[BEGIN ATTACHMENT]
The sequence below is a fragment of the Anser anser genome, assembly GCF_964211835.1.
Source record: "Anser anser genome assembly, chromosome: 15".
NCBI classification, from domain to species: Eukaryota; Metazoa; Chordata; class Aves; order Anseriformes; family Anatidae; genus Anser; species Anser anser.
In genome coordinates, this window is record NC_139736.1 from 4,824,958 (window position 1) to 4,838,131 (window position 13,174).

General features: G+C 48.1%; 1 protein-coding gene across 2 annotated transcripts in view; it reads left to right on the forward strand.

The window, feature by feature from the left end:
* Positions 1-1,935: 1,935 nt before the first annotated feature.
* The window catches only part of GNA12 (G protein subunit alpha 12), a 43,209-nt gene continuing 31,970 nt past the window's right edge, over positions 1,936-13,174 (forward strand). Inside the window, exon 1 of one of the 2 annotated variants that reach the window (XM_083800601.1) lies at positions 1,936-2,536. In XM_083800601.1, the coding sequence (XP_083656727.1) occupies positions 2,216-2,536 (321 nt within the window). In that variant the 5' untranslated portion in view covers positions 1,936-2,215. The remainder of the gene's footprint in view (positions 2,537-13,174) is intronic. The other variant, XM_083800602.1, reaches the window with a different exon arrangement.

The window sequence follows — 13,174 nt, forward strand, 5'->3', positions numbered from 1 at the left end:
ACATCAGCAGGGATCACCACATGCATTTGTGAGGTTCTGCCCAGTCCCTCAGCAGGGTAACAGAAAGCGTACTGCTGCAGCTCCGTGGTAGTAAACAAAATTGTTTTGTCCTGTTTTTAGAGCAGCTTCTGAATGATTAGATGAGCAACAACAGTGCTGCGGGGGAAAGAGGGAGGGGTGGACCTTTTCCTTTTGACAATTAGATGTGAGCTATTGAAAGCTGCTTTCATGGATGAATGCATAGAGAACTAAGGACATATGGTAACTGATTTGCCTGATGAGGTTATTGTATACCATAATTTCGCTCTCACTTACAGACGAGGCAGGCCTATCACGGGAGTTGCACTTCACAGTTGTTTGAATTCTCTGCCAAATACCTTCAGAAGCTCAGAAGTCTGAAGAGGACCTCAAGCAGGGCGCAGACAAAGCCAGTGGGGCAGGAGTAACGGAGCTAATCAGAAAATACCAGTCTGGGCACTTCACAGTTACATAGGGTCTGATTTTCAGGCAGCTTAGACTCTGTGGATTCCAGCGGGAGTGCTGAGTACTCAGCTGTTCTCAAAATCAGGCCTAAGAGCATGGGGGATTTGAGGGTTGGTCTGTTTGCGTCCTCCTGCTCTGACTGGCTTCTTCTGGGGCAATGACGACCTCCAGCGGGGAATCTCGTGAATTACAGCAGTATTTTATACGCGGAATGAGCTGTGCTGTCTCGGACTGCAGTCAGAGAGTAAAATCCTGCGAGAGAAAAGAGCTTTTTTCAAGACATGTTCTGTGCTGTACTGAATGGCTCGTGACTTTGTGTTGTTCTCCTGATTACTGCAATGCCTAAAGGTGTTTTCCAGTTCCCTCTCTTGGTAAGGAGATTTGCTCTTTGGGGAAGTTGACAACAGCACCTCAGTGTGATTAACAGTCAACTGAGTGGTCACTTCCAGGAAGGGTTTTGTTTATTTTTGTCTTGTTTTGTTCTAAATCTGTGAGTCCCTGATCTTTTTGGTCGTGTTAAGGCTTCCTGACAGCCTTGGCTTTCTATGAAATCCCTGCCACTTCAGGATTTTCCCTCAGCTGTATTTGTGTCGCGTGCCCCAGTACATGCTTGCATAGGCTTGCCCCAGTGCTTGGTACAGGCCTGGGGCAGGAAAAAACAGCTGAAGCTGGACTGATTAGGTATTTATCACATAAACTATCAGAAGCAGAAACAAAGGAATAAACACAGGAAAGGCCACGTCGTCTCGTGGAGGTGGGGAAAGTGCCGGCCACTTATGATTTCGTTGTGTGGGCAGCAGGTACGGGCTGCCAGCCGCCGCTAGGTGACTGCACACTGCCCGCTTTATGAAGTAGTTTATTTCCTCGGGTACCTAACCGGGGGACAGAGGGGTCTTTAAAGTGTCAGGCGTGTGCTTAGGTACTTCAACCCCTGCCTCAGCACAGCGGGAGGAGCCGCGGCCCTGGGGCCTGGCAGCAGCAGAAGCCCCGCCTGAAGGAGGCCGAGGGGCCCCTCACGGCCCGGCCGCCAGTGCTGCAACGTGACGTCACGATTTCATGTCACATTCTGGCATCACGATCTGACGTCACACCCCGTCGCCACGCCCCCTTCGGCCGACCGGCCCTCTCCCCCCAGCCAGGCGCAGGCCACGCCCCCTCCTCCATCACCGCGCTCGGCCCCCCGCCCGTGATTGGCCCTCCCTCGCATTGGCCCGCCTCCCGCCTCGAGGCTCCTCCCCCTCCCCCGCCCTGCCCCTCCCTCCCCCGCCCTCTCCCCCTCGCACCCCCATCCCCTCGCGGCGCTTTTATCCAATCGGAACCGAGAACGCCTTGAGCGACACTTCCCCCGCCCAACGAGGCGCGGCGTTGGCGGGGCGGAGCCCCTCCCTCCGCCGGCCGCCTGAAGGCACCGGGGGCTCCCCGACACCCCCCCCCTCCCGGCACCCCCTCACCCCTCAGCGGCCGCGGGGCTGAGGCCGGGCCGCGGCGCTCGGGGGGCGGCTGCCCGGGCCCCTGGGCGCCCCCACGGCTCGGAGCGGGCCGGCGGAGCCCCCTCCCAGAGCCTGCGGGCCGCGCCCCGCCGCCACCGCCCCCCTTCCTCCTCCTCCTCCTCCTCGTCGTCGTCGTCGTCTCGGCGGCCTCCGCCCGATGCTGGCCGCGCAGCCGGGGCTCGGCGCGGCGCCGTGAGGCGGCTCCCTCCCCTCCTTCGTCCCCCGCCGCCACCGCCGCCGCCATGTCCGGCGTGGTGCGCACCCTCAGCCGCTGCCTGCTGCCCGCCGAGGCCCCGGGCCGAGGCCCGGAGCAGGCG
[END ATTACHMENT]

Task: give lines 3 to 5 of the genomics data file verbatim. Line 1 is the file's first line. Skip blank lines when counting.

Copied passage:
NCBI classification, from domain to species: Eukaryota; Metazoa; Chordata; class Aves; order Anseriformes; family Anatidae; genus Anser; species Anser anser.
In genome coordinates, this window is record NC_139736.1 from 4,824,958 (window position 1) to 4,838,131 (window position 13,174).

General features: G+C 48.1%; 1 protein-coding gene across 2 annotated transcripts in view; it reads left to right on the forward strand.